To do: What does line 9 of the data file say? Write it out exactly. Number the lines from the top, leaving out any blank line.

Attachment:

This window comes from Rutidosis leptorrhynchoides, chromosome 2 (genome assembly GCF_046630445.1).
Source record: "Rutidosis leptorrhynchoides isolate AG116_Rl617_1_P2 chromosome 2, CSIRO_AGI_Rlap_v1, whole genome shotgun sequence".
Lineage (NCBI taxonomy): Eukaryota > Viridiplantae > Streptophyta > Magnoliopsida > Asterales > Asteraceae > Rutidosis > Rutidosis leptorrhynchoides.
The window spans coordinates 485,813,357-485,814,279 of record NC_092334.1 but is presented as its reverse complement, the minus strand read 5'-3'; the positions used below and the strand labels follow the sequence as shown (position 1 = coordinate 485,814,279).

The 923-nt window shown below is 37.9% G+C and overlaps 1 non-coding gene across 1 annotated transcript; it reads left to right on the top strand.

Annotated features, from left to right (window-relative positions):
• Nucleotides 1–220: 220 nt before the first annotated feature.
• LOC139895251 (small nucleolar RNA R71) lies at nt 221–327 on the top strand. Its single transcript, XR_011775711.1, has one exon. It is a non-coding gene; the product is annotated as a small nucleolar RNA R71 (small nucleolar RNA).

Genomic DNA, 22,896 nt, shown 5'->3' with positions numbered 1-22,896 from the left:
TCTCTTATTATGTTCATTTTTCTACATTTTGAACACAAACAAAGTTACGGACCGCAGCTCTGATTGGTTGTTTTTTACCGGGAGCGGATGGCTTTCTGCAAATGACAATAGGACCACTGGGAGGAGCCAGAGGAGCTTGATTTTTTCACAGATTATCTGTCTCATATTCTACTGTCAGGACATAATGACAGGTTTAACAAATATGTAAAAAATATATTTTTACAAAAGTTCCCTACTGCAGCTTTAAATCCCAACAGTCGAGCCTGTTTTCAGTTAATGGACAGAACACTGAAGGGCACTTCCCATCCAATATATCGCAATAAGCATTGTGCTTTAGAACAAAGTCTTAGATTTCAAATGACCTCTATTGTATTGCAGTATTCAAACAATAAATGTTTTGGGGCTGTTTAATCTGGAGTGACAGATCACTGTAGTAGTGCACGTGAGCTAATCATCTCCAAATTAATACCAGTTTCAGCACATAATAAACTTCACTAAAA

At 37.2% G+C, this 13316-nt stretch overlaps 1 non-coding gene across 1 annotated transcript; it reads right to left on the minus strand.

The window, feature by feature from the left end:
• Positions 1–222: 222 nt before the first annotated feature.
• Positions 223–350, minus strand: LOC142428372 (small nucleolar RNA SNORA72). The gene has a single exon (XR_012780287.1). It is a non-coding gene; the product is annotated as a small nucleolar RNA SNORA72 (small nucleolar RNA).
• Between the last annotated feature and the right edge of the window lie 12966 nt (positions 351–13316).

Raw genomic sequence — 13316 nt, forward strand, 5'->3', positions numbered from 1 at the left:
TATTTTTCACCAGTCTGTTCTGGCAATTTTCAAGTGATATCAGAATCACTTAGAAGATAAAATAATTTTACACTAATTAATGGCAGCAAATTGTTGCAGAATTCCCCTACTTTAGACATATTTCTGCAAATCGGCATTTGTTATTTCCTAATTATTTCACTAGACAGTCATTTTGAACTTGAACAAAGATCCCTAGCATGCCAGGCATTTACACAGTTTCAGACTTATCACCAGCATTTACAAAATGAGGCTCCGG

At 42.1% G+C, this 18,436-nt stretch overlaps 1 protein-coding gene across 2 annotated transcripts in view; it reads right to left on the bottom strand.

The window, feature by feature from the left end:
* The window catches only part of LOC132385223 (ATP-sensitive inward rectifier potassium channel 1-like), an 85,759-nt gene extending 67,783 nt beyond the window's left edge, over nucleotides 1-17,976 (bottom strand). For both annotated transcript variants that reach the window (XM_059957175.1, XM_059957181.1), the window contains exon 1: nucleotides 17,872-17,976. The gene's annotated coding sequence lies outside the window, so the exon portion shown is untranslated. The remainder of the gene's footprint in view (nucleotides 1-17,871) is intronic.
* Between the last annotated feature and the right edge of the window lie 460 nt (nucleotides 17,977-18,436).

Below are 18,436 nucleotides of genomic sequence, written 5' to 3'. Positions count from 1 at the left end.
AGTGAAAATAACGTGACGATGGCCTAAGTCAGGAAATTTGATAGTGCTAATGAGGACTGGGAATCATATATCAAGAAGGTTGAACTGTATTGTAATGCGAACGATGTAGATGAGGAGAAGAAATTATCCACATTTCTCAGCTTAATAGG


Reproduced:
Genomic DNA, 22,896 nt, shown 5'->3' with positions numbered 1-22,896 from the left: